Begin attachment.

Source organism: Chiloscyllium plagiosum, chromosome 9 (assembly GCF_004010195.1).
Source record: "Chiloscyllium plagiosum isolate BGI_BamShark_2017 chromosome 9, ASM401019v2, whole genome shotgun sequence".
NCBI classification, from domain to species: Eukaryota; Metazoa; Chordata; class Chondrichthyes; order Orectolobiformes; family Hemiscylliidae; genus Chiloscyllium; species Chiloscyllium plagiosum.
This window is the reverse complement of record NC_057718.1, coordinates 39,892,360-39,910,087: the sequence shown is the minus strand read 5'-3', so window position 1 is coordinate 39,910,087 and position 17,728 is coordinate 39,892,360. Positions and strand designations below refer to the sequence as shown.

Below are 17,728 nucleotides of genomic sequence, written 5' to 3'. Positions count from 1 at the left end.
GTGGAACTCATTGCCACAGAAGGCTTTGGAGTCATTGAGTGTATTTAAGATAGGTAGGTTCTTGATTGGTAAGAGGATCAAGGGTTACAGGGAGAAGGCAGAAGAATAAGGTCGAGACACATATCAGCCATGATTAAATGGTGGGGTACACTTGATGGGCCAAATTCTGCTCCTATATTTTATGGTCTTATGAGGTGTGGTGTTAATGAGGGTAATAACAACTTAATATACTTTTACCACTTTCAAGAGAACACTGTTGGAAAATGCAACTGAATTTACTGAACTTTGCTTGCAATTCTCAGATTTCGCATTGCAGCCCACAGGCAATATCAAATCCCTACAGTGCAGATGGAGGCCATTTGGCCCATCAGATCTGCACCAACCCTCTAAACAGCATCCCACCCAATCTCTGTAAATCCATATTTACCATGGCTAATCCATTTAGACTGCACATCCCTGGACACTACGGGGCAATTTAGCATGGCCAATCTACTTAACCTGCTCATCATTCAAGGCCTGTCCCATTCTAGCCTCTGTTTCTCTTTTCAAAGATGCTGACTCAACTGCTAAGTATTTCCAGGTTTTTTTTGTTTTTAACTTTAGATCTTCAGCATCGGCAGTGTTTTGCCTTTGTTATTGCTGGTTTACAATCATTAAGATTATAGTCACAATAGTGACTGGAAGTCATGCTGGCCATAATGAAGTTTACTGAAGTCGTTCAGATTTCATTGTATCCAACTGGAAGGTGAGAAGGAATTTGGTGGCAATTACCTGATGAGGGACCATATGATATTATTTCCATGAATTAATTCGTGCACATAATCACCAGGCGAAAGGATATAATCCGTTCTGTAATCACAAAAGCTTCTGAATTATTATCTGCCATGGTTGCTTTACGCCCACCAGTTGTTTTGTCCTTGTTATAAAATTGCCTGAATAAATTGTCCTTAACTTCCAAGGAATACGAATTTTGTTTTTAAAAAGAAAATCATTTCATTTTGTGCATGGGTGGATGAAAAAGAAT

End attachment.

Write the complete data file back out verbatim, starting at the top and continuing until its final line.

Source organism: Chiloscyllium plagiosum, chromosome 9 (assembly GCF_004010195.1).
Source record: "Chiloscyllium plagiosum isolate BGI_BamShark_2017 chromosome 9, ASM401019v2, whole genome shotgun sequence".
NCBI classification, from domain to species: Eukaryota; Metazoa; Chordata; class Chondrichthyes; order Orectolobiformes; family Hemiscylliidae; genus Chiloscyllium; species Chiloscyllium plagiosum.
This window is the reverse complement of record NC_057718.1, coordinates 39,892,360-39,910,087: the sequence shown is the minus strand read 5'-3', so window position 1 is coordinate 39,910,087 and position 17,728 is coordinate 39,892,360. Positions and strand designations below refer to the sequence as shown.

Below are 17,728 nucleotides of genomic sequence, written 5' to 3'. Positions count from 1 at the left end.
GTGGAACTCATTGCCACAGAAGGCTTTGGAGTCATTGAGTGTATTTAAGATAGGTAGGTTCTTGATTGGTAAGAGGATCAAGGGTTACAGGGAGAAGGCAGAAGAATAAGGTCGAGACACATATCAGCCATGATTAAATGGTGGGGTACACTTGATGGGCCAAATTCTGCTCCTATATTTTATGGTCTTATGAGGTGTGGTGTTAATGAGGGTAATAACAACTTAATATACTTTTACCACTTTCAAGAGAACACTGTTGGAAAATGCAACTGAATTTACTGAACTTTGCTTGCAATTCTCAGATTTCGCATTGCAGCCCACAGGCAATATCAAATCCCTACAGTGCAGATGGAGGCCATTTGGCCCATCAGATCTGCACCAACCCTCTAAACAGCATCCCACCCAATCTCTGTAAATCCATATTTACCATGGCTAATCCATTTAGACTGCACATCCCTGGACACTACGGGGCAATTTAGCATGGCCAATCTACTTAACCTGCTCATCATTCAAGGCCTGTCCCATTCTAGCCTCTGTTTCTCTTTTCAAAGATGCTGACTCAACTGCTAAGTATTTCCAGGTTTTTTTTGTTTTTAACTTTAGATCTTCAGCATCGGCAGTGTTTTGCCTTTGTTATTGCTGGTTTACAATCATTAAGATTATAGTCACAATAGTGACTGGAAGTCATGCTGGCCATAATGAAGTTTACTGAAGTCGTTCAGATTTCATTGTATCCAACTGGAAGGTGAGAAGGAATTTGGTGGCAATTACCTGATGAGGGACCATATGATATTATTTCCATGAATTAATTCGTGCACATAATCACCAGGCGAAAGGATATAATCCGTTCTGTAATCACAAAAGCTTCTGAATTATTATCTGCCATGGTTGCTTTACGCCCACCAGTTGTTTTGTCCTTGTTATAAAATTGCCTGAATAAATTGTCCTTAACTTCCAAGGAATACGAATTTTGTTTTTAAAAAGAAAATCATTTCATTTTGTGCATGGGTGGATGAAAAAGAAT